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Empty Net (Scoring Chances Book 4) Avon Gale 4.5 Star Review!

Review:

Empty Net - Avon Gale

Spartanburg Spitfires’ goalie and captain, Isaac Drake, ended last season with an unexpected trip to the playoffs. He’s found a home and a family with his coach and mentor, Misha Samarin, and he’s looking forward to making a serious run for the Kelly Cup. But things take an interesting turn when Isaac’s archnemesis, Laurent St. Savoy, is traded to the Spitfires. After Laurent’s despicable behavior in the playoffs last year, Isaac wants nothing to do with him—no matter how gorgeous he is. But that changes when Isaac discovers the reason for Laurent’s attitude.

Laurent St. Savoy grew up the only son of a legendary NHL goalie in a household rife with abuse. He was constantly treated like a disappointment, on and off the ice. When a desperate attempt to escape his father’s tyranny sends him to the Spitfires, the last thing Laurent wants is to make friends. But there’s something about Isaac Drake that he can’t resist. Laurent has an opportunity to explore his sexuality for the first time, but he’s cracking under end-of-the-season pressures. When facing the playoffs and a rivalry turned personal vendetta, Isaac’s not sure he’s enough to hold on to Laurent—or their relationship.

 

Review

This is by far the darkest book of the series so far but this love story really shows off what an amazing storyteller Avon Gale is.

 

She takes the villain from the last book in the series Laurents and pairs him with the beloved scrappy Drake in an truely stellar enemies to lovers romance with a healing journey for all.

 

This book delves into the darkness of what happens when someone is exposed to systematic abuse and what it means to love someone enough to stand by as they heal.

Laurents is awful for a reason. However, he chooses to become aware and change and risk loving someone. He gets therapy. I can’t tell you how much I celebrate when a character gets professionial help in a book showing others the way. He works at his recovery from an eating disorder and self care from his abusive childhood and young adulthood.

 

His demisexuality is gently explored. He becomes his better self and a wonderful partner for Issac. I love the dating scenes.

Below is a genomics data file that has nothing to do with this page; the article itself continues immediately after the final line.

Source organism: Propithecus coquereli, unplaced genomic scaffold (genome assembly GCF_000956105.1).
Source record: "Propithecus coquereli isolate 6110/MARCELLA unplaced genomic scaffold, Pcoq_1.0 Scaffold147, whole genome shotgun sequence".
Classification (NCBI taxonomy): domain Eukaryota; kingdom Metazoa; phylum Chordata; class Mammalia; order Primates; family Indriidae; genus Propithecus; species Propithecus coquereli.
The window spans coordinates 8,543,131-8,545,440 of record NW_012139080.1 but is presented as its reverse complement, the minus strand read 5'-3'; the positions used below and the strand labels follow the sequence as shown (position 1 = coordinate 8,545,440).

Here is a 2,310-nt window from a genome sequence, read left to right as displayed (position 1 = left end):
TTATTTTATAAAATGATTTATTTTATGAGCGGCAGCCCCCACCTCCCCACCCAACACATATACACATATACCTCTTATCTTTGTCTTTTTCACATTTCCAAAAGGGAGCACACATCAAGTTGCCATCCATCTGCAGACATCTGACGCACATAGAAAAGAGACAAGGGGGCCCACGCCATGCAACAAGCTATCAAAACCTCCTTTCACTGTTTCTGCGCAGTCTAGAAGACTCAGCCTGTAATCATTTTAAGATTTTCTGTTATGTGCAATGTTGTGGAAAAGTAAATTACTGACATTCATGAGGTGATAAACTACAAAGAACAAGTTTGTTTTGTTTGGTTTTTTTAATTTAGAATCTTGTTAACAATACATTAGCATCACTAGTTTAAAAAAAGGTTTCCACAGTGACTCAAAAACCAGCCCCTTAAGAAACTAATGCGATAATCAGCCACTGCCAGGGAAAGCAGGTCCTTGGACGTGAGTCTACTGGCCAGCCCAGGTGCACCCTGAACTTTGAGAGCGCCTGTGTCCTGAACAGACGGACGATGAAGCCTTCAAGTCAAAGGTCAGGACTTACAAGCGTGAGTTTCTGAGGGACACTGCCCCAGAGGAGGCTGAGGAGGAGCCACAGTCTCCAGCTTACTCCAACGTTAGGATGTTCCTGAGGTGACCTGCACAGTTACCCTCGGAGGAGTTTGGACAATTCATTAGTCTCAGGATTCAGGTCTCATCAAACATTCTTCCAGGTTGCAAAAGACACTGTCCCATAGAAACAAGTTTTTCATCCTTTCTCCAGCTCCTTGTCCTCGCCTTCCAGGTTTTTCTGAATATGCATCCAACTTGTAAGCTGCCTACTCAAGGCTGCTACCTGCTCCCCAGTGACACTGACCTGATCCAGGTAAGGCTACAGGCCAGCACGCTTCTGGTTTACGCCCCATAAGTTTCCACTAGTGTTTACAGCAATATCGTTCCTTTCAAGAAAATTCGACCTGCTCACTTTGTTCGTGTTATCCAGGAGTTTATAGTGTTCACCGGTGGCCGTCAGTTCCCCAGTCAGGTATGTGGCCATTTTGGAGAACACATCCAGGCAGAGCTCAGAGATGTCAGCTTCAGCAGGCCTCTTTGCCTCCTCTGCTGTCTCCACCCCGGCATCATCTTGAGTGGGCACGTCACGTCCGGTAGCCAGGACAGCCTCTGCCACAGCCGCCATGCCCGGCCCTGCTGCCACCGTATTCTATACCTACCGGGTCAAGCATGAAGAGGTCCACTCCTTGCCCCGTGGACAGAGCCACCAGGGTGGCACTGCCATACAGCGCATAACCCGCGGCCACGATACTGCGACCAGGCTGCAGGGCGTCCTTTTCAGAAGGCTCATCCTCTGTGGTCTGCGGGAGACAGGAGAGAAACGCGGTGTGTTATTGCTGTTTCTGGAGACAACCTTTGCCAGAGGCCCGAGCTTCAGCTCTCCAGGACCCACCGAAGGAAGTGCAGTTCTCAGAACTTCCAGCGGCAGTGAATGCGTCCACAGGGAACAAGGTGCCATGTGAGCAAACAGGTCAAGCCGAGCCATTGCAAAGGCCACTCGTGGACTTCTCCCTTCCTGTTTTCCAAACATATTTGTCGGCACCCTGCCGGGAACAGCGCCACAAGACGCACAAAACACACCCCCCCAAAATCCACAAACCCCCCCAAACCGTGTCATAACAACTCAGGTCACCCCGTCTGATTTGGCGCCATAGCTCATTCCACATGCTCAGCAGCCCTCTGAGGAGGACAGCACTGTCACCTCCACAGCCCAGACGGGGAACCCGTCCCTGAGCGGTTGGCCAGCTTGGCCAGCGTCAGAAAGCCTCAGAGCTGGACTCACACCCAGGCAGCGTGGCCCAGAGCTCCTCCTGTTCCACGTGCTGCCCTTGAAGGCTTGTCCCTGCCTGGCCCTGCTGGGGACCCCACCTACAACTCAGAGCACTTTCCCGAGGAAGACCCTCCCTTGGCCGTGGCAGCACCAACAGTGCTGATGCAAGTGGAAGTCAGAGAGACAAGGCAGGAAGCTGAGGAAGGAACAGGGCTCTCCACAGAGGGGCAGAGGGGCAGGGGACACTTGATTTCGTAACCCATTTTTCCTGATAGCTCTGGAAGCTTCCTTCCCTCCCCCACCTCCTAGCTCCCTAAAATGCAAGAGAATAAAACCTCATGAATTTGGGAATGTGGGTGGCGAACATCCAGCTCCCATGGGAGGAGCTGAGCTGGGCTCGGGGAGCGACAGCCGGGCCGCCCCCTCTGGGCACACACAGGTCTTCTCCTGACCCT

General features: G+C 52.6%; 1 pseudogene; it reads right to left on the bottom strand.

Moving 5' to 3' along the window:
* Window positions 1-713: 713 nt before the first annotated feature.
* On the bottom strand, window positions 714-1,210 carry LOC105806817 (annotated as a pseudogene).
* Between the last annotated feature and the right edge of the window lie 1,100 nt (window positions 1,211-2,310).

Issac is so much a great emotionally brave character and sexy as hell (Lauren is broodingly hot). Issac just shines and finding romantic love and the love of an adopted father makes him even more compelling.

 

He falls in love but doesn’t try to solve Laurents problems. He is a partner.

 

I really adored their romance as always the hockey and the secondary characters and the pondering for friendship.

 

The books ends with a happily ever after that includes doing the right things for yourself as well as others.

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No! Jocks Don’t Date Guys (Jock, #2) by Wade Kelly Review

    No! Jocks Don’t Date Guys by Wade Kelly 3.5 Stars!

What is a sexy soccer stud supposed to do when “following family tradition” falls 180 degrees opposite his closeted ideal?

From birth, Chris Jackson has been schooled on how to land a cheerleader. After all, his father married one, and his father’s father before him. Heck, even his older brother married a stereotypical cheerleader the summer before Chris went off to college. For two years, Chris dodges invasive questions about relationships by blaming his lack of female companionship on grueling practices and heavy course loads. But his lack of interest in girls should’ve given his family a clue. It isn’t until Chris mentions meeting a boy that his father’s synapses short-circuit.

Alonzo Martin is anything but a buxom blond. From his black hair, combat boots, and trench coat to his nail polish and guyliner, the mysterious introvert isn’t easily persuaded to date. Alonzo’s insecurities keep Chris at arm’s length, but Alonzo’s painful past might meet its match in the charismatic jock’s winning smile and sense of humor.

When opposites attract, only cheerleaders and gummy bears can help overcome fear and family tradition.

Review

Despite the light hearted title, this New Adult romance does some heavy emotionial lifting.

Chris is a sunny extrovert hero who is kind and while not out yet is very much out to himself.

Lonnie is an introvert who we slowly open himself to Chris and a circle of friends that show him it is okay to be his full self in a a safe place.

The love story and healing of Lonnie is really well done and Chris is someone anyone would fall in love with in his steadfast, attentive, and brave ways.

The cheerleader side story is just awful, creepy, disjointed and weird and almost ruins to the book. I elected to ignore it.